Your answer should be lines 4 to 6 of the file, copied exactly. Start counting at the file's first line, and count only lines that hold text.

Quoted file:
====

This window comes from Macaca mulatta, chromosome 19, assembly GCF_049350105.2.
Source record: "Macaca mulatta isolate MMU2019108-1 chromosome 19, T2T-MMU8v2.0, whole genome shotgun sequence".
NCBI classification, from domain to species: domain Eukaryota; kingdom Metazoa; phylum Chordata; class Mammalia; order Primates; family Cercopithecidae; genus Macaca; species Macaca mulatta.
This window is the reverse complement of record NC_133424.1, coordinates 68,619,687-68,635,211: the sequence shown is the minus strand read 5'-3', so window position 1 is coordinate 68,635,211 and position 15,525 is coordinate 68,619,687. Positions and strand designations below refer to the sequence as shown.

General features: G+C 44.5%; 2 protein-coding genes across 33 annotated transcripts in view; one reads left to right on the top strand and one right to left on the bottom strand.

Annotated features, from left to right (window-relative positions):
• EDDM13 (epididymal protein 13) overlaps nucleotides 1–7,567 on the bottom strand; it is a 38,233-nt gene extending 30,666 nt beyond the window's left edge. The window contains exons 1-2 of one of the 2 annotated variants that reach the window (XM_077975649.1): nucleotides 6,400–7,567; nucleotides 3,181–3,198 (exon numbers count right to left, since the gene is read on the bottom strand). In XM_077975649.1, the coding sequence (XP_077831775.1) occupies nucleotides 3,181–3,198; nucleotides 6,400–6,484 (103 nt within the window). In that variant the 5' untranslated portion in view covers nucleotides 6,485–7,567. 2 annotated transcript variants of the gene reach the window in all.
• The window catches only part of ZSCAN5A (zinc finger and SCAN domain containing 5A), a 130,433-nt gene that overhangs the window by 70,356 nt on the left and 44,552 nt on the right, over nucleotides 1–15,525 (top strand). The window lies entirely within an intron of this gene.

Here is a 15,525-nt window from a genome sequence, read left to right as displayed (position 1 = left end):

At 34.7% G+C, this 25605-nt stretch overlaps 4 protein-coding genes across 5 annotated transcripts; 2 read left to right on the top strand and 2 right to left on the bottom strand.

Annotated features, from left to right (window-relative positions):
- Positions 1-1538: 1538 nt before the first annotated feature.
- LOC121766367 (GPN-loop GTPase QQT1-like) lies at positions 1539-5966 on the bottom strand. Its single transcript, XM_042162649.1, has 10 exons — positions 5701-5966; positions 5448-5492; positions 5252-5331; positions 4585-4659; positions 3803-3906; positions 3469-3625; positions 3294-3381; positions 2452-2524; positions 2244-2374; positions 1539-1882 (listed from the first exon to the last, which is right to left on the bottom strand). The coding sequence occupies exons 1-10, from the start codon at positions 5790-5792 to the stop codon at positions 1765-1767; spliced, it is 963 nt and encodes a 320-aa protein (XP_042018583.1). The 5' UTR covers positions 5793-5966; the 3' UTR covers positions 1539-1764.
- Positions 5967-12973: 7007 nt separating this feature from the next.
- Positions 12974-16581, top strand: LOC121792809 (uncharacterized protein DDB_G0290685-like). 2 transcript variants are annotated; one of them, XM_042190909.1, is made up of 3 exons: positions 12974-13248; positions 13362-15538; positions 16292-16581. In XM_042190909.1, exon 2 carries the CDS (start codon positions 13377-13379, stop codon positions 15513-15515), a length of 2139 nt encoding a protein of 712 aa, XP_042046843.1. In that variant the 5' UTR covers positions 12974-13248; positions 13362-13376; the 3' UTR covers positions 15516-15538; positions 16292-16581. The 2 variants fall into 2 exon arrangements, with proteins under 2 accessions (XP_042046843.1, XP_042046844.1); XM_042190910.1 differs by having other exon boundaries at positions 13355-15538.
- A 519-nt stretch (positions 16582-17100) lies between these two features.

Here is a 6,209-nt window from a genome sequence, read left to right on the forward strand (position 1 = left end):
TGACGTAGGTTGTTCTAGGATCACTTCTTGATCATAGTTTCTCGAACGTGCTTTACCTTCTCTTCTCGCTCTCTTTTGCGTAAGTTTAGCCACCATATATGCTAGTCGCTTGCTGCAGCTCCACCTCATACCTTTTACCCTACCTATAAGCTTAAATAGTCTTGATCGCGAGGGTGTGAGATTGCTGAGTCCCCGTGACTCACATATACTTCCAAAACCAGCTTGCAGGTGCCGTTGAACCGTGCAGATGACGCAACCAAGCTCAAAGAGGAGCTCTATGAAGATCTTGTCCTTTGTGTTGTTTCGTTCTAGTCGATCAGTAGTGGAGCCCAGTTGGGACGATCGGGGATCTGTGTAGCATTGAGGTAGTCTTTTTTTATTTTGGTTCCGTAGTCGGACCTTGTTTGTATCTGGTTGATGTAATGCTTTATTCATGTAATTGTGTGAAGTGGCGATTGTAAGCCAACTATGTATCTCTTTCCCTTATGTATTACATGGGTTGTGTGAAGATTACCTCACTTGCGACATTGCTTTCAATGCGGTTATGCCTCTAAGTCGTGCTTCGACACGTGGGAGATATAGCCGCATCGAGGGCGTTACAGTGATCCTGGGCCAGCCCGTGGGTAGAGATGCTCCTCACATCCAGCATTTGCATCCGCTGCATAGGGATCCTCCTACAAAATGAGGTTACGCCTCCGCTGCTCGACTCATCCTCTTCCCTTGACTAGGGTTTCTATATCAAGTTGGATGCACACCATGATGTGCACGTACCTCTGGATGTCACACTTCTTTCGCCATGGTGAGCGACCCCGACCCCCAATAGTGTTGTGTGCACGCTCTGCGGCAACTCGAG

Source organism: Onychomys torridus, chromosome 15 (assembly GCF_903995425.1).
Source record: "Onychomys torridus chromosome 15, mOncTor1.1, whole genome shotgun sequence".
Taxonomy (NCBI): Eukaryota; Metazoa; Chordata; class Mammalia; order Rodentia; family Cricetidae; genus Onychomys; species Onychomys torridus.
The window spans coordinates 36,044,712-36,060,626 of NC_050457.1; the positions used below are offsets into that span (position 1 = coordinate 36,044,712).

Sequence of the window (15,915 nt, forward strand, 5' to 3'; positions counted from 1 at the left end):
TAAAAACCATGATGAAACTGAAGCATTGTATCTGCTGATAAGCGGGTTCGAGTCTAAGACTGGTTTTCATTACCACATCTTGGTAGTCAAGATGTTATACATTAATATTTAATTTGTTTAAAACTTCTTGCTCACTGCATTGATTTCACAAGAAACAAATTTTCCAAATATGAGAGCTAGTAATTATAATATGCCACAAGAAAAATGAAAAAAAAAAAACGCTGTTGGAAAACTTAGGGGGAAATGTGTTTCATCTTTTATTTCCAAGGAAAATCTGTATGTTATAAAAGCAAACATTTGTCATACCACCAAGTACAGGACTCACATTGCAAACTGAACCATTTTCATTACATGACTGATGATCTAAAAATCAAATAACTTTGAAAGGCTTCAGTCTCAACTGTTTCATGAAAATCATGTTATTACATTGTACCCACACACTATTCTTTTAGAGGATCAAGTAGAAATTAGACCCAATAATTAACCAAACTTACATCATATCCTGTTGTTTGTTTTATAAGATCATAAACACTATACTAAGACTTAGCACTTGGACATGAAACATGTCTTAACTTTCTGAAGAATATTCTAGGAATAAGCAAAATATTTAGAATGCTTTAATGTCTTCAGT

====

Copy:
This window is the reverse complement of record NC_133424.1, coordinates 68,619,687-68,635,211: the sequence shown is the minus strand read 5'-3', so window position 1 is coordinate 68,635,211 and position 15,525 is coordinate 68,619,687. Positions and strand designations below refer to the sequence as shown.

General features: G+C 44.5%; 2 protein-coding genes across 33 annotated transcripts in view; one reads left to right on the top strand and one right to left on the bottom strand.

Annotated features, from left to right (window-relative positions):